I would also like to mention another problem which is unfortunately typical for peripheral countries.  It is a structural issue.  If you look at what happened in the 1990s, during the economic transition from Communism, Hungarian industry was completely destroyed by different policies.  The general policy was privatisation and those companies which were privatised were bought by core country companies who set up screwdriver operations, low value added activities which needed no brains but only tolerant people who were cheap by Western European standards.  Hungary is now competing with low wage economies and those people who have talent emigrate to the core countries. 
In Central and Eastern Europe these basic structural problems are aggravated by subsidies for multinational companies, by tax  holidays, by corruption and by public-private partnerships which are often created to move money out of the state budget to private pockets.  Big business and politics are very close but this is not an exclusively Hungarian phenomenon!  A lot of money has been siphoned off from the countries of Central and Eastern Europe through  foreign companies and banks!
Here I would like to say something about the role of the National Bank of Hungary.  The National Bank is supposed to serve the basic interests of the country, just as all central banks are supposed to ensure that inflation remains low and to support the economic policy of the government.  But the present president of the National Bank of Hungary does not want to support the economic policies of the government!  The National Bank could buy Hungarian government bonds, but the bank is "independent" of the Hungarian government and the Hungarian people.  The government has tried to change this a little bit, and this explains the attacks from the EU, which has insisted on retaining the full "independence" of the central bank.  You have probably heard of the G30 group of international banks to whose secret meetings central banks are invited.  Why are central banks not independent of the banking sector but independent of the states they are supposed to support?  The National Bank of Hungary keeps interest rates very high – at 7%, this is the highest in Europe - which is very good for speculative transactions but very bad for the real economy, especially for national small and medium enterprises which simply cannot borrow at that rate.  SMEs are therefore in a very serious situation whereas, with lower rates, they would be able to kick-start the economy and create jobs.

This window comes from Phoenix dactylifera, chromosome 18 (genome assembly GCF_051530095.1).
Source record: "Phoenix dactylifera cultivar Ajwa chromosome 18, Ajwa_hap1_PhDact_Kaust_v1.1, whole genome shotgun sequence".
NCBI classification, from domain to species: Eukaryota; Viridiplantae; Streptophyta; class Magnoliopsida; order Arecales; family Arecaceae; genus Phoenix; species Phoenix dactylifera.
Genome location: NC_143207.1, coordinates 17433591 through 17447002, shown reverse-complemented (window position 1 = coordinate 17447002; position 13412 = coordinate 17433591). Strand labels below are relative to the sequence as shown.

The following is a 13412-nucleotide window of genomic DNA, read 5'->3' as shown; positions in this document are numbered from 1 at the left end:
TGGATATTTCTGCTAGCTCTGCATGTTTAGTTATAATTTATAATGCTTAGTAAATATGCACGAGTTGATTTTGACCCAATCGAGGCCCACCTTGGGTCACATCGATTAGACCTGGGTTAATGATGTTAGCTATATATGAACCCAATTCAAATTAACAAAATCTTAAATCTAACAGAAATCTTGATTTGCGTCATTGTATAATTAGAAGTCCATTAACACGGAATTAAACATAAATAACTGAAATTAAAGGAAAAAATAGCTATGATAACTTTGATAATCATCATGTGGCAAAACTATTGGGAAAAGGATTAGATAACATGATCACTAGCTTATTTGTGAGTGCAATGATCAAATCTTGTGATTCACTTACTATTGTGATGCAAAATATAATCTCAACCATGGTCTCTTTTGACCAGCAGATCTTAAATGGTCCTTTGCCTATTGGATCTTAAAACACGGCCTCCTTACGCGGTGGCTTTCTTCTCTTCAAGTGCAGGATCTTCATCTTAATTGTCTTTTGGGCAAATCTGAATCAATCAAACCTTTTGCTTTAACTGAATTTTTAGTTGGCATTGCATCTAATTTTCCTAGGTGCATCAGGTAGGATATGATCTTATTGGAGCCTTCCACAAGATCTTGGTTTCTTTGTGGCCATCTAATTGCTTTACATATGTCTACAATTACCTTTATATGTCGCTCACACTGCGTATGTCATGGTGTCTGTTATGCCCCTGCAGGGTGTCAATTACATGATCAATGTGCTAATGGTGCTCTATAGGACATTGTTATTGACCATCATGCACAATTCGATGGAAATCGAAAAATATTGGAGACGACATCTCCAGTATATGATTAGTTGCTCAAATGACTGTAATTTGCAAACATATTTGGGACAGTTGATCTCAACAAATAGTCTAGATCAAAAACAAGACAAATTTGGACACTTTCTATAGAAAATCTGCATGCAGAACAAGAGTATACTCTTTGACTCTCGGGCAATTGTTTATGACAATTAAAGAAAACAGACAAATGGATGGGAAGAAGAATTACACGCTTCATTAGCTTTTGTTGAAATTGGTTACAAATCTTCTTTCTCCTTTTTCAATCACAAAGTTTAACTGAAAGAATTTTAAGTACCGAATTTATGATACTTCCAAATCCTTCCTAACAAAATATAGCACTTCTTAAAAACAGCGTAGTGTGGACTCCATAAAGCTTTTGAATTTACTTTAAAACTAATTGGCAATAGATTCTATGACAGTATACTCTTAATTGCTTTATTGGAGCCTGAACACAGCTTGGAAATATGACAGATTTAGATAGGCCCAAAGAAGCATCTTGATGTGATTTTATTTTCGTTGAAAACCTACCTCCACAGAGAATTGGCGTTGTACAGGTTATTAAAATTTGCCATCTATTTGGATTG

I would like to turn to the fiscal pact just for a few minutes.  It is being sold to the population as a solution to the crisis.  The fiscal pact is in fact an austerity treaty.  The proposed deficit is 0.5% of GDP, not 3% as in the Maastricht Treaty, so the countries which sign the treaty have to reduce their deficit even further.  This is impossible without very harsh austerity measures.  Second, the national budget will be first checked by the European Commission and Council before it is seen by national parliaments.  This is a very clear limitation on national sovereignty.  If a country cannot decrease the deficit to the desired level, it will be fined, a Commissioner can be appointed to make sure that the country complies with European law.  This is a clear path to political union.  But more centralisation is not a solution to the crisis, it is just a way of creating a new kind of Europe.  Hungary has been trying to redefine national values and to regain some power from the European Union and that is why we are the bad guys now.
There is a serious democratic deficit in the EU and the Hungarian government has been trying to find some room for manoeuvre following eight years in which the so-called left-wing government served the interests of Brussels and the multinationals.  The Hungarians do not appreciate these double standards.
What exactly has happened in the 2 years since Viktor Orban was elected?  The new government did not want to continue with austerity because we have had austerity for six years already, starting in 2007 before the crisis hit Europe.  The government tried to find other solutions, such as taxing the banks and other multinationals especially in the telecoms industry.  But these businesses are owned by the core countries!  So Brussels was not happy.  This is the true reason for the attacks against Hungary over its constitution.  There are serious economic interests behind these attacks.
To summarise, the Hungarians feel colonised by the core countries of the EU.  EU money very often is offered to ruin the economy, for instance to rip up vines and fruit orchards.  We do not get money for building up the economy.  The Hungarian economy is controlled by foreign companies so we have no right to decide what will be produced in Hungary.  If your economy is controlled by foreign businesses, then they also control what kind of knowledge is needed.  In other words, the education system and thus the whole of society is under control, while the national interest is neglected.  For instance, the government wanted to save the Hungarian national airline, MALEV, but it was not allowed to do so and the airline stopped operating in February 2012.  But the EU has no problem allowing Hungarian taxpayers' money to go to the German car manufacturers AUDI, Mercedes and their suppliers !
What is happening today in Hungary is self-defence.  We are trying to defend our traditional values, family values, Hungarian national culture, we are trying to rebuild society and to strengthen its cohesion which has been terribly weakened.  We are trying to rebuild our national economy which has been ruined since the 1990s but especially in the last 8 years.  We are also trying to regain control over those sectors of the economy which are controlled by transnationals from the core countries.  This is of course against the interests of the EU which is controlled by those same transnational companies.  The government is trying to introduce a transactional tax and this will only cause more conflicts with Brussels in the future.
In conclusion, I would say that Hungary should build a strong national economy based on its own resources - land, water, knowledge, agriculture, tourism, food.  Hungary should diversify its economy and its markets and find strategic partners outside the EU.  It must reject unfair treatment by the EU and at the same time utilise opportunities which the EU undoubtedly offers.  It must also build a strong cohesive society which values national traditions while of course remaining open-minded, innovative and optimistic.
http://www.idc-europe.org/en/The-economic-motives-behind-the-attacks-on-Hungary